Tibia Lead Levels Linked to Risk of Resistant-Hypertension

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There was a significant correlation for tibia lead level with resistant-HTN per interquartile range increase in tibia lead level, while there was no association for patella lead level.
There was a significant correlation for tibia lead level with resistant-HTN per interquartile range increase in tibia lead level, while there was no association for patella lead level.

HealthDay News — Tibia lead levels are associated with resistant-hypertension (HTN), according to a study published online Oct. 24 in the Journal of the American Heart Association.

Alexander Zheutlin, from the University of Michigan in Ann Arbor, and colleagues examined the risk of resistant-HTN based on bone lead levels in a prospective cohort study of the Normative Aging Study. Participants had clinic data on HTN and lead, and demographics and confounding variables were also examined.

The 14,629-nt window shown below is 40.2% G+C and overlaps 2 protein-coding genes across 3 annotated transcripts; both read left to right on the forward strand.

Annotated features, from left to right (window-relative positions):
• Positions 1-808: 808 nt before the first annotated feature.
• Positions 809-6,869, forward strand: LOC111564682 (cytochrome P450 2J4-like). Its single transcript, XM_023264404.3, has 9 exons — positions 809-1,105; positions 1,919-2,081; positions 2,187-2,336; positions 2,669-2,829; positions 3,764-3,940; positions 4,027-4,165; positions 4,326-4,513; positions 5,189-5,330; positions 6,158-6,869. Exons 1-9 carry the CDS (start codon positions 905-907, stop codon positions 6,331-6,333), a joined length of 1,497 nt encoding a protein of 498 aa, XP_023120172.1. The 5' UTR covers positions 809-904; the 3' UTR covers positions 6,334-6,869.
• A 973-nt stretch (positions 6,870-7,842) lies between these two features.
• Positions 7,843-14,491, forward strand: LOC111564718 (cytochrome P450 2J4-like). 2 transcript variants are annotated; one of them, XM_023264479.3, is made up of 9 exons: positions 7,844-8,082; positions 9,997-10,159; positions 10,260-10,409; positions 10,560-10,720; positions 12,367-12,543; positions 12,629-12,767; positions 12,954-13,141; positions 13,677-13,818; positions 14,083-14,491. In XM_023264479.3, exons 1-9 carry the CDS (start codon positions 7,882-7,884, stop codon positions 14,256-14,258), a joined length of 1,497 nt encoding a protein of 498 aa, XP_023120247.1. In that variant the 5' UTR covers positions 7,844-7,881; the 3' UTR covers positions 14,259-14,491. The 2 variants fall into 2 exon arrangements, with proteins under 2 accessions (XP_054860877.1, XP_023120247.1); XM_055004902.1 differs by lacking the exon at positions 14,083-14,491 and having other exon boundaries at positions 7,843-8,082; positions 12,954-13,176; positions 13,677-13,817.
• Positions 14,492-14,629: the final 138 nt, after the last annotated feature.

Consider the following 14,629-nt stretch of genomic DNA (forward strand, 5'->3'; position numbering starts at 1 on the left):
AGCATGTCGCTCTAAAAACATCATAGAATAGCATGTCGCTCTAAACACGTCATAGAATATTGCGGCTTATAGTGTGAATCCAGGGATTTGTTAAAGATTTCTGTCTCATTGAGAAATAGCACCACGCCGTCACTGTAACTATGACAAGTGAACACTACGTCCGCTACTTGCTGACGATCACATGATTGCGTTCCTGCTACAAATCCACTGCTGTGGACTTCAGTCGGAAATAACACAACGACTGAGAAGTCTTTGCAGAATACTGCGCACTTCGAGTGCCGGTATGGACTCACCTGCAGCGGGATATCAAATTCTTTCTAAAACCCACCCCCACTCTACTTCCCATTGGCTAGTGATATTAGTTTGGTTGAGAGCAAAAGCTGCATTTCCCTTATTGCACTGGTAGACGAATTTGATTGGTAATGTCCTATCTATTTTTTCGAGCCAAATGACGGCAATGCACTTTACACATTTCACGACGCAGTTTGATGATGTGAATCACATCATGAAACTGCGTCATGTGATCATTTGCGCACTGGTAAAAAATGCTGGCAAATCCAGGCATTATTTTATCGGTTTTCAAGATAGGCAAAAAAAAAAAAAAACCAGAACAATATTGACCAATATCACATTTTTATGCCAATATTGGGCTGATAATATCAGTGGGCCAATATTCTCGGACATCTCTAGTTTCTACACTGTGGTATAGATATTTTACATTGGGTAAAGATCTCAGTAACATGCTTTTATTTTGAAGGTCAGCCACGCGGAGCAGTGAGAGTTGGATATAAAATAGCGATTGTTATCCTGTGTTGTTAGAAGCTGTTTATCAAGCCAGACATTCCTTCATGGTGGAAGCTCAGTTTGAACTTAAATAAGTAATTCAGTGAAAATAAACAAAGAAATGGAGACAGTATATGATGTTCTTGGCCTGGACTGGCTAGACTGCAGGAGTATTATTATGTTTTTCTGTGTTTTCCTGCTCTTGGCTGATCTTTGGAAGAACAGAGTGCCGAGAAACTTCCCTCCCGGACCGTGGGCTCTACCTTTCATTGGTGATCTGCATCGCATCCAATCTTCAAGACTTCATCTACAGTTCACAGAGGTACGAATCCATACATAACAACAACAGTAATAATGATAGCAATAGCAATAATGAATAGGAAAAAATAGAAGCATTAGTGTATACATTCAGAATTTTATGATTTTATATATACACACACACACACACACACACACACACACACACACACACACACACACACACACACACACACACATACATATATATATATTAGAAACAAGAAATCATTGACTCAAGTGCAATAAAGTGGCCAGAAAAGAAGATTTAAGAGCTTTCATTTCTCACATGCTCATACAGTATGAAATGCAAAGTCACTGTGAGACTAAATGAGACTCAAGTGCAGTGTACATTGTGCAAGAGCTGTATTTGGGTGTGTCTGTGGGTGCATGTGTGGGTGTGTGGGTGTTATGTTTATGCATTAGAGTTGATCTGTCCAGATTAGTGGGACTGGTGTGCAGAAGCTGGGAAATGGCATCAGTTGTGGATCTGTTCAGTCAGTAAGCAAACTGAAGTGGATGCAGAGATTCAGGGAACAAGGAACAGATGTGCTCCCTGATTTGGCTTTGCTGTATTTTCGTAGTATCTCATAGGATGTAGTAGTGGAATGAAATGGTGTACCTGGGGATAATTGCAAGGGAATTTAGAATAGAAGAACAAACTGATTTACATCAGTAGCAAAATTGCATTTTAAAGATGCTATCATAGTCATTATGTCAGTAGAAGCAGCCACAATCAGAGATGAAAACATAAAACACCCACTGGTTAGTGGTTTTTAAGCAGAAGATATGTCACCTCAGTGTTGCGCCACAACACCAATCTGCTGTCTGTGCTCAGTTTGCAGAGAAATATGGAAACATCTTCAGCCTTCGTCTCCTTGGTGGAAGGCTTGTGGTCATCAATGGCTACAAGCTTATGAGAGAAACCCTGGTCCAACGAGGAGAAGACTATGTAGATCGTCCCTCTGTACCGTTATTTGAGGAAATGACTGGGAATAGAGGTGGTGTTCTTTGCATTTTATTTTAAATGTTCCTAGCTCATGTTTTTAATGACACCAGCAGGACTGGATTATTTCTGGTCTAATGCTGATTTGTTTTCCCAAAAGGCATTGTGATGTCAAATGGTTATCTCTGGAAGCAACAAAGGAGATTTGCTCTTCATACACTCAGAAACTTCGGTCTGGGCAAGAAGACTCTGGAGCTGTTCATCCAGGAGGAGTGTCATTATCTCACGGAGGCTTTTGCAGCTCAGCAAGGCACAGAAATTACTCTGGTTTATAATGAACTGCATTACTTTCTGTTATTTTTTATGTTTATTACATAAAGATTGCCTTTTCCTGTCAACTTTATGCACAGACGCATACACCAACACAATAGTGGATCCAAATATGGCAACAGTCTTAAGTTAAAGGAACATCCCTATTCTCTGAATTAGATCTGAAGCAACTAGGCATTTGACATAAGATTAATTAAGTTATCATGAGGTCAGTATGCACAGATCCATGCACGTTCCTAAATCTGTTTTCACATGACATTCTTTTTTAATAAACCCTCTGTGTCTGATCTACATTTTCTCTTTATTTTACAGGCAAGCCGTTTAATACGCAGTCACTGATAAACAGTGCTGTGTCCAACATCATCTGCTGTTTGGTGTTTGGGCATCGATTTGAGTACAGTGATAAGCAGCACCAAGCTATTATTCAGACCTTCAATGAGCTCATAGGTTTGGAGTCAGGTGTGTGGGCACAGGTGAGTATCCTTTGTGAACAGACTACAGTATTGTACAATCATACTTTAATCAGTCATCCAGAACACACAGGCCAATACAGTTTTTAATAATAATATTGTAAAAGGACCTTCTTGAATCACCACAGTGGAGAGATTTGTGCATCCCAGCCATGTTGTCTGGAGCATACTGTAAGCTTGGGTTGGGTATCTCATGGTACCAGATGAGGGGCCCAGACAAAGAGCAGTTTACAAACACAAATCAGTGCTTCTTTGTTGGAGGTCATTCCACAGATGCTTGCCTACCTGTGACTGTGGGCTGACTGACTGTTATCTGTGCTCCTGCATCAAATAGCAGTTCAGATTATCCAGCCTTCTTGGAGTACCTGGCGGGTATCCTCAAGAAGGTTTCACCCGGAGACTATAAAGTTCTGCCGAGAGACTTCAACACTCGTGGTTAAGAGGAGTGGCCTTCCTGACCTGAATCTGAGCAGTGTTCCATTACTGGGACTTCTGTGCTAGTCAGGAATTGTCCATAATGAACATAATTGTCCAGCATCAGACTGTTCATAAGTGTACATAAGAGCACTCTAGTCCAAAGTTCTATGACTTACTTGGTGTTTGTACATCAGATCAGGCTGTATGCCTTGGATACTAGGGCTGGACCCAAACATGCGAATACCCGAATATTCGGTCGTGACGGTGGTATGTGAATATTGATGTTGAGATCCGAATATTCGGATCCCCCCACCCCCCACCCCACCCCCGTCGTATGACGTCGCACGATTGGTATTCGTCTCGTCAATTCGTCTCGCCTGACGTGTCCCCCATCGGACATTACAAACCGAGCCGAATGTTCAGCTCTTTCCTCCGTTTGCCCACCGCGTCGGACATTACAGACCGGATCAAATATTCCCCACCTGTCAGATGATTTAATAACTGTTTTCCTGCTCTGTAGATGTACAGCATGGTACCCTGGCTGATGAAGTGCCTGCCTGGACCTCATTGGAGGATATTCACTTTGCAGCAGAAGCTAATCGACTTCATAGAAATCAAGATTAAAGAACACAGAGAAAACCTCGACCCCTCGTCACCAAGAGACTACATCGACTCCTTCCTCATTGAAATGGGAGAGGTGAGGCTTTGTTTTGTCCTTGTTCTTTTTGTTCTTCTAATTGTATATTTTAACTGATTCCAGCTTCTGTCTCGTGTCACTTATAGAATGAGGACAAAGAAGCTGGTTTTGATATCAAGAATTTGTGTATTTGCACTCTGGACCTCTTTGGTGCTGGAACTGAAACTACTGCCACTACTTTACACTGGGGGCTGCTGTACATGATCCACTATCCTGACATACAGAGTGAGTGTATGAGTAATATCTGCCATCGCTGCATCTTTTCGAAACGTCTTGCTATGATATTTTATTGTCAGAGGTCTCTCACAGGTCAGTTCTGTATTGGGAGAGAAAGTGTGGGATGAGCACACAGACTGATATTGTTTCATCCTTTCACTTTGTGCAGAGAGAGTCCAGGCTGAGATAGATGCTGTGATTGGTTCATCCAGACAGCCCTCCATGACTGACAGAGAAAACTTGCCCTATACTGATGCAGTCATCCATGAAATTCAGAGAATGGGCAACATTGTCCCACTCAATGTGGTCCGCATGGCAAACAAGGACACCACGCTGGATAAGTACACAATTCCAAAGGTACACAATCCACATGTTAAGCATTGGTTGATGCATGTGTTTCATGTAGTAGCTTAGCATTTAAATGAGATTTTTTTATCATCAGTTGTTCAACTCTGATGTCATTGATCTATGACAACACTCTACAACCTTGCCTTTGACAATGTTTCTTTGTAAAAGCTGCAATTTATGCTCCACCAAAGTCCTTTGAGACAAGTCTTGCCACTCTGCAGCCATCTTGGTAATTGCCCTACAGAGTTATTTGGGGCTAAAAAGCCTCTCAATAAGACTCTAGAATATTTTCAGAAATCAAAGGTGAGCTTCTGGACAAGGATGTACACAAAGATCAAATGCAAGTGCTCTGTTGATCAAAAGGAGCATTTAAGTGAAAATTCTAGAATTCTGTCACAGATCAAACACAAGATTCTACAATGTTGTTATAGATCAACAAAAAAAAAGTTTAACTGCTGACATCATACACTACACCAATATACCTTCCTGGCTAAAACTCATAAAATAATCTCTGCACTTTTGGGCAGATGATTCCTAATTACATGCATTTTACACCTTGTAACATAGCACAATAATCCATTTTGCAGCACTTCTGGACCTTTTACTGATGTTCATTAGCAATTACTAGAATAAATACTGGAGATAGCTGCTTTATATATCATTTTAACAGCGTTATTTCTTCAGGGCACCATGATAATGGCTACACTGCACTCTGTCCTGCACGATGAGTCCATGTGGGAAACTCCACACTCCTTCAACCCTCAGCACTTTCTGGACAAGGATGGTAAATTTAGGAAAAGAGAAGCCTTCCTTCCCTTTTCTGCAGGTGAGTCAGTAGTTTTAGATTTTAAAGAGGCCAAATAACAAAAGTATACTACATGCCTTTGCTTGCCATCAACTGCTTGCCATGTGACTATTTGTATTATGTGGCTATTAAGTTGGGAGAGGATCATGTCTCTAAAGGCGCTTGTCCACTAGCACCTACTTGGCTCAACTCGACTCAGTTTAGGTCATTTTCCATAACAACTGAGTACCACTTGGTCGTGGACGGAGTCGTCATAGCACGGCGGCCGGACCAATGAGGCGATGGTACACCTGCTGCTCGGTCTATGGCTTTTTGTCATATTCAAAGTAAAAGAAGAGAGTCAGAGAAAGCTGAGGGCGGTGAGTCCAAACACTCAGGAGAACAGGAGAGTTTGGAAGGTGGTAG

The researchers identified 97 cases of resistant-HTN among the 475 participants (20.4%). The median tibia and patella lead levels were 20 and 25 µg/g among the cases of resistant-HTN, while the levels were 20 and 27.5 µg/g in participants without resistant-HTN. There was a significant correlation for tibia lead level with resistant-HTN (relative risk, 1.19; 95% confidence interval, 1.01 to 1.41; P= .04) per interquartile range increase in tibia lead level, while there was no association for patella lead level (relative risk, 1.1; 95% confidence interval, 0.92 to 1.31; P= .31). There was no correlation for blood lead levels with resistant-HTN (relative risk, 1.11; 95% confidence interval, 0.88 to 1.4; P= .38).

"The cumulative effect of low-level lead may manifest through more subtle mechanisms of slow interference with biochemical systems involved in vascular contractility and volume management," the authors write.

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